It was an American psychologist, Thorndike who came up with the theory that behaviour is predictable. He used his study on animals, like Watson, who believed that animals display similar behaviours as humans. His paper, “Animal Intelligence” announced a new law of learning. In this paper, Thorndike composed the Law of Effect which stated, “Of several responses made to the same situation, those which are accompanied or closely followed by satisfaction to the animal will, other things being equal, …will be more likely to recur; those which are accompanied or closely followed by discomfort to the animal will, other things being equal, have their connections with that situation weakened, so that, when it recurs, they will be less likely to occur. The greater the satisfaction or discomfort, the greater the strengthening or weakening of the bond”. He also established the Law of Exercise that stated, “Any response to a situation will, other things being equal, be more strongly connected with the situation in proportion to the number of times it has been connected with that situation and to the average vigor and duration of the connections” (Thorndike, 1911). The responses, which receive desired results, are more likely to be repeated.
Skinner, like Watson was also a behaviourist who focused his studies on behaviour and the consequences of behaviour. He developed the operant conditioning chamber, or the “Skinner Box” that studied rat’s behaviours and the negative and positive results of certain behaviours. His work found that reinforcement and punishment are major factors in driving behaviour. His work of how positive and negative reinforcement of learned behaviours had a lasting impact on psychology (Lumen Learning, n.d.). Positive and negative reinforcement is widely used in everyday life. It is evident through childhood into adulthood. In the classroom, a teacher may use rewarding system for when a child has completed their homework correctly, such as a gold star sticker. If negative behaviour is portrayed repeatedly in this setting, e.g. a student being late on a number of occasions, the student may receive lunchtime or after school detention. In the work place, employers may use financial bonuses or offer raises for excellent work performance for a continued period of time. In Ireland, there are speed limits on each road, if a person is found speeding and incurs penalty points, which rises the cost of insurance, the person, will learn to obey speed limits to not incur more significant charges. Continued positive reinforcement will motivate a person to continue to behave in the certain way while punishment inhibits the “bad behaviour”.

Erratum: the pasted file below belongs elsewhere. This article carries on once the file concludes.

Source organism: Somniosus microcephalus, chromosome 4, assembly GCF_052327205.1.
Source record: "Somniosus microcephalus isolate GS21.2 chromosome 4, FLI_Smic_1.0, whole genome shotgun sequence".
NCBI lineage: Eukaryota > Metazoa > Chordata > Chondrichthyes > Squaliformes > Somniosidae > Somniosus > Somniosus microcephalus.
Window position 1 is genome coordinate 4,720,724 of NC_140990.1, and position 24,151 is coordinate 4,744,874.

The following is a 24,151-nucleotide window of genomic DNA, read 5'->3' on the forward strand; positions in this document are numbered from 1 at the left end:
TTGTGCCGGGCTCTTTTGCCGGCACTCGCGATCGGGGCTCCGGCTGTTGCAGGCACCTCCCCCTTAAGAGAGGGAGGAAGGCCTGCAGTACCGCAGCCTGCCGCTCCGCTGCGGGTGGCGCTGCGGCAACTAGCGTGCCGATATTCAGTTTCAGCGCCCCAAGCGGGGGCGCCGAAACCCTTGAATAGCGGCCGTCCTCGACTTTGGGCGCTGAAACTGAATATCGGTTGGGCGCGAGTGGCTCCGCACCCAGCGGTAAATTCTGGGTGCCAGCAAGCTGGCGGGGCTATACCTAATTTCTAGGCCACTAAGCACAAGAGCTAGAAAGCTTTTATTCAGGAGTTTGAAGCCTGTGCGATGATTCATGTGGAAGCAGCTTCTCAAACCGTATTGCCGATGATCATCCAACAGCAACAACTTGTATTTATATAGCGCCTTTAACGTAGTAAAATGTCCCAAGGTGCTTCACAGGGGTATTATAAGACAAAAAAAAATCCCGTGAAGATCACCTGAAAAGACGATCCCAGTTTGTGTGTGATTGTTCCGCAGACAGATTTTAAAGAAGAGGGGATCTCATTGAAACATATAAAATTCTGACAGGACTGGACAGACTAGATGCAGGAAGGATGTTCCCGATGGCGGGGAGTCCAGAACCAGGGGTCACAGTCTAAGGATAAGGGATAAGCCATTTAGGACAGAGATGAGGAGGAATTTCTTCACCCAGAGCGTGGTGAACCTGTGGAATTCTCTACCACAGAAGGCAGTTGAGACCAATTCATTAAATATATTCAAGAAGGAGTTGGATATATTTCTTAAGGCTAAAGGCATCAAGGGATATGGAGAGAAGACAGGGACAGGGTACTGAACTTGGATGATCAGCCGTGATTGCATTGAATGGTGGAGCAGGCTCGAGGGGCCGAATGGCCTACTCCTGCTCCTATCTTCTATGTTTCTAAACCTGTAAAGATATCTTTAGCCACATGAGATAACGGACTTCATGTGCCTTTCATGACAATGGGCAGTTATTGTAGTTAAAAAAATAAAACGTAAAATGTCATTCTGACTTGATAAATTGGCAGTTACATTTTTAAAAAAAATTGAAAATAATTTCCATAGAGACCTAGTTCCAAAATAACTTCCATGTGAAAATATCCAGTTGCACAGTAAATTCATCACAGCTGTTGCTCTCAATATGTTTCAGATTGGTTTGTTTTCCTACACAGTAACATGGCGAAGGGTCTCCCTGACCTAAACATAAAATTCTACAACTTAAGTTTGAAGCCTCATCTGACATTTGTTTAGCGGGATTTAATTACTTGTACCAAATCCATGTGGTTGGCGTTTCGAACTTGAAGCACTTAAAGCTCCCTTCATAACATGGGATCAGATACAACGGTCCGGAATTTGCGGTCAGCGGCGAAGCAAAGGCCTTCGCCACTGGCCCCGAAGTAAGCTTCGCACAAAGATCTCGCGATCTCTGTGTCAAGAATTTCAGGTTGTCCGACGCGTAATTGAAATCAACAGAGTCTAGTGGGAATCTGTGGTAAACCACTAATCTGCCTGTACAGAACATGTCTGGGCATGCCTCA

For the purpose of this essay, I am outlining how a knowledge of behavioural techniques could be of help to people who suffer with chemical addiction. In Ireland today, our drinking culture has brought serious problems to our health and attitude towards alcohol has had serious effect. A study done in 2017 showed thirty-nine percent of Irish adults binge drink on regular occasion compared to a worldwide average of sixteen percent (Quinlan, 2017).
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Addiction is a chronic disease, which starts voluntarily for the majority of people who are drug and alcohol dependent. It is compulsive and repetitive despite knowledge that is harmful to users. It is an uncontrollable and overwhelming need to take a drug. Repeated use and abuse of certain drugs can challenge the brains ability self-control and resist urges to take drugs. These brain changes can be persistent and can cause a person who suffers with addiction to relapse even after years of abstaining from the drug (National Institute of Drug Abuse, 2018). Serious chemical addiction is a psychological condition, which can be developed from street drugs, prescription medication and over indulgent in alcohol. The drug stimulates pleasure and motivation centres, which are normally triggered by eating, having sex, spending time with friends, in the brain more strongly than any natural rewards. Repeated drug use tricks the brain into prioritizing drugs over regular human rewards and contact. People who have addictions generally display two elements; they cannot cease or limit substance use and display an irresistible urge to continue taking and seeking the drug. This happens despite the known consequences and dangers. For example, a person who has become alcohol dependent may stop on the way home from work for one pint but will find themselves still in the pub hours later. This becomes more frequent and excessive and is unlikely to stop on its own despite the person losing his job or being caught driving under the influence. It is almost impossible for a person who is suffering from addiction to recover without medical treatment, behavioural counselling and long-term support (MacLauren, 2016).